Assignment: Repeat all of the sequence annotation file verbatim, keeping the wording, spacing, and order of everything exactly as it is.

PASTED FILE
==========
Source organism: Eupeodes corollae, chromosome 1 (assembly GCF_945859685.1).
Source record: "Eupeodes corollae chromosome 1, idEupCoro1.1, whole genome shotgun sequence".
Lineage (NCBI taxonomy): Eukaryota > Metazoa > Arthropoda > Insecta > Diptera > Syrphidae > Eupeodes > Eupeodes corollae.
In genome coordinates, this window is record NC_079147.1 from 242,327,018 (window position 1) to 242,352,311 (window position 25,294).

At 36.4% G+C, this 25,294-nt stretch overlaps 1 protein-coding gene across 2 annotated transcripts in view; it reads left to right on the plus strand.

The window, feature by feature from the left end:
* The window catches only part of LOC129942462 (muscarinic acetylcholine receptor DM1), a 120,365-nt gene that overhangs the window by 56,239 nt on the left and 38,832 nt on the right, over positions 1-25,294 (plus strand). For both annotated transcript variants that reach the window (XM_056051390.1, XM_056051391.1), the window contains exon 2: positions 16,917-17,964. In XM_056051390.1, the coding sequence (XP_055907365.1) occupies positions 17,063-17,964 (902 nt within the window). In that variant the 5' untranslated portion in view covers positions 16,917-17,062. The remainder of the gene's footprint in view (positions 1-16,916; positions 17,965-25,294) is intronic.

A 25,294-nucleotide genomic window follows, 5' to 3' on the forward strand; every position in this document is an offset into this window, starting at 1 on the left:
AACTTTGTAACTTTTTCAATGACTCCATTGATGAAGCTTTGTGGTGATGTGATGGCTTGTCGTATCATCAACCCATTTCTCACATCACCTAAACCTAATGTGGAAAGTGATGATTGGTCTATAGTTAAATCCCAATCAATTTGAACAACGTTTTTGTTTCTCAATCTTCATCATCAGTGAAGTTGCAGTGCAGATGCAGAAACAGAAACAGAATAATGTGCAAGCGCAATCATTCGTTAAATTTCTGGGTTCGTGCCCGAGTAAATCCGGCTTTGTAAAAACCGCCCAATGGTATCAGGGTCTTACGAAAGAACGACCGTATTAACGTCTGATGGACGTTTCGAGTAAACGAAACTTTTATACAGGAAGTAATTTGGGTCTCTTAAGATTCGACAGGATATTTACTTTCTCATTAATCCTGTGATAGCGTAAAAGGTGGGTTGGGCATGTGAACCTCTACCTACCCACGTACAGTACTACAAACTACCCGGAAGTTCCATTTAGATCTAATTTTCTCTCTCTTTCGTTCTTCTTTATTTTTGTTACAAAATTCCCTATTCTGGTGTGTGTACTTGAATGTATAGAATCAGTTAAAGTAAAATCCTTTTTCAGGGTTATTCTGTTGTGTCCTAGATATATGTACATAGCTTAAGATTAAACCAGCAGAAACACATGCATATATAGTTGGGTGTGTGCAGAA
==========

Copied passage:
Source organism: Eupeodes corollae, chromosome 1 (assembly GCF_945859685.1).
Source record: "Eupeodes corollae chromosome 1, idEupCoro1.1, whole genome shotgun sequence".
Lineage (NCBI taxonomy): Eukaryota > Metazoa > Arthropoda > Insecta > Diptera > Syrphidae > Eupeodes > Eupeodes corollae.
In genome coordinates, this window is record NC_079147.1 from 242,327,018 (window position 1) to 242,352,311 (window position 25,294).

At 36.4% G+C, this 25,294-nt stretch overlaps 1 protein-coding gene across 2 annotated transcripts in view; it reads left to right on the plus strand.

The window, feature by feature from the left end:
* The window catches only part of LOC129942462 (muscarinic acetylcholine receptor DM1), a 120,365-nt gene that overhangs the window by 56,239 nt on the left and 38,832 nt on the right, over positions 1-25,294 (plus strand). For both annotated transcript variants that reach the window (XM_056051390.1, XM_056051391.1), the window contains exon 2: positions 16,917-17,964. In XM_056051390.1, the coding sequence (XP_055907365.1) occupies positions 17,063-17,964 (902 nt within the window). In that variant the 5' untranslated portion in view covers positions 16,917-17,062. The remainder of the gene's footprint in view (positions 1-16,916; positions 17,965-25,294) is intronic.

A 25,294-nucleotide genomic window follows, 5' to 3' on the forward strand; every position in this document is an offset into this window, starting at 1 on the left:
AACTTTGTAACTTTTTCAATGACTCCATTGATGAAGCTTTGTGGTGATGTGATGGCTTGTCGTATCATCAACCCATTTCTCACATCACCTAAACCTAATGTGGAAAGTGATGATTGGTCTATAGTTAAATCCCAATCAATTTGAACAACGTTTTTGTTTCTCAATCTTCATCATCAGTGAAGTTGCAGTGCAGATGCAGAAACAGAAACAGAATAATGTGCAAGCGCAATCATTCGTTAAATTTCTGGGTTCGTGCCCGAGTAAATCCGGCTTTGTAAAAACCGCCCAATGGTATCAGGGTCTTACGAAAGAACGACCGTATTAACGTCTGATGGACGTTTCGAGTAAACGAAACTTTTATACAGGAAGTAATTTGGGTCTCTTAAGATTCGACAGGATATTTACTTTCTCATTAATCCTGTGATAGCGTAAAAGGTGGGTTGGGCATGTGAACCTCTACCTACCCACGTACAGTACTACAAACTACCCGGAAGTTCCATTTAGATCTAATTTTCTCTCTCTTTCGTTCTTCTTTATTTTTGTTACAAAATTCCCTATTCTGGTGTGTGTACTTGAATGTATAGAATCAGTTAAAGTAAAATCCTTTTTCAGGGTTATTCTGTTGTGTCCTAGATATATGTACATAGCTTAAGATTAAACCAGCAGAAACACATGCATATATAGTTGGGTGTGTGCAGAA